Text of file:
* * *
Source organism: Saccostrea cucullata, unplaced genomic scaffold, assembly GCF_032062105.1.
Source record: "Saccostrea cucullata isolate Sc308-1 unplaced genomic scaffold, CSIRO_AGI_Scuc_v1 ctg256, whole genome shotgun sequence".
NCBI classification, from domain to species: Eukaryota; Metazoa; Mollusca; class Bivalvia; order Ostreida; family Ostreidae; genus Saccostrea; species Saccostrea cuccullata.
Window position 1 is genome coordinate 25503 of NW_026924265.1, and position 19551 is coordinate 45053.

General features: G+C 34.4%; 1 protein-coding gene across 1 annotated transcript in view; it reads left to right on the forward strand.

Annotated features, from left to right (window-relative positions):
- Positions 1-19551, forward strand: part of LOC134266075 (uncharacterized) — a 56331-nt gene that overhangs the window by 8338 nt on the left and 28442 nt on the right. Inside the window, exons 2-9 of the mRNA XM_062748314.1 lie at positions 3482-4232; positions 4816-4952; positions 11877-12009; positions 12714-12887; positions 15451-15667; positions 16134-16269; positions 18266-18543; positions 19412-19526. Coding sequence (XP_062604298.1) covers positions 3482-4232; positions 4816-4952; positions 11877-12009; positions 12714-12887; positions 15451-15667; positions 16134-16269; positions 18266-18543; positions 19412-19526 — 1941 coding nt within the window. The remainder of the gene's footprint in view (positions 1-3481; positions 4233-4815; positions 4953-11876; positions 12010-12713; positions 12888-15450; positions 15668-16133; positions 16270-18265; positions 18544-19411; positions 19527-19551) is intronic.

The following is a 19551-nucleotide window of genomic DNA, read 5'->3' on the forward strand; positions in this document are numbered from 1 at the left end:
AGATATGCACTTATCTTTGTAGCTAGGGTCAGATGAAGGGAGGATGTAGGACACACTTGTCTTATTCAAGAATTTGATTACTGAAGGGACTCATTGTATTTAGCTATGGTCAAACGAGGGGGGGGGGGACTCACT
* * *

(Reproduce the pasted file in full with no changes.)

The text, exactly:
Source organism: Saccostrea cucullata, unplaced genomic scaffold, assembly GCF_032062105.1.
Source record: "Saccostrea cucullata isolate Sc308-1 unplaced genomic scaffold, CSIRO_AGI_Scuc_v1 ctg256, whole genome shotgun sequence".
NCBI classification, from domain to species: Eukaryota; Metazoa; Mollusca; class Bivalvia; order Ostreida; family Ostreidae; genus Saccostrea; species Saccostrea cuccullata.
Window position 1 is genome coordinate 25503 of NW_026924265.1, and position 19551 is coordinate 45053.

General features: G+C 34.4%; 1 protein-coding gene across 1 annotated transcript in view; it reads left to right on the forward strand.

Annotated features, from left to right (window-relative positions):
- Positions 1-19551, forward strand: part of LOC134266075 (uncharacterized) — a 56331-nt gene that overhangs the window by 8338 nt on the left and 28442 nt on the right. Inside the window, exons 2-9 of the mRNA XM_062748314.1 lie at positions 3482-4232; positions 4816-4952; positions 11877-12009; positions 12714-12887; positions 15451-15667; positions 16134-16269; positions 18266-18543; positions 19412-19526. Coding sequence (XP_062604298.1) covers positions 3482-4232; positions 4816-4952; positions 11877-12009; positions 12714-12887; positions 15451-15667; positions 16134-16269; positions 18266-18543; positions 19412-19526 — 1941 coding nt within the window. The remainder of the gene's footprint in view (positions 1-3481; positions 4233-4815; positions 4953-11876; positions 12010-12713; positions 12888-15450; positions 15668-16133; positions 16270-18265; positions 18544-19411; positions 19527-19551) is intronic.

The following is a 19551-nucleotide window of genomic DNA, read 5'->3' on the forward strand; positions in this document are numbered from 1 at the left end:
AGATATGCACTTATCTTTGTAGCTAGGGTCAGATGAAGGGAGGATGTAGGACACACTTGTCTTATTCAAGAATTTGATTACTGAAGGGACTCATTGTATTTAGCTATGGTCAAACGAGGGGGGGGGGGACTCACT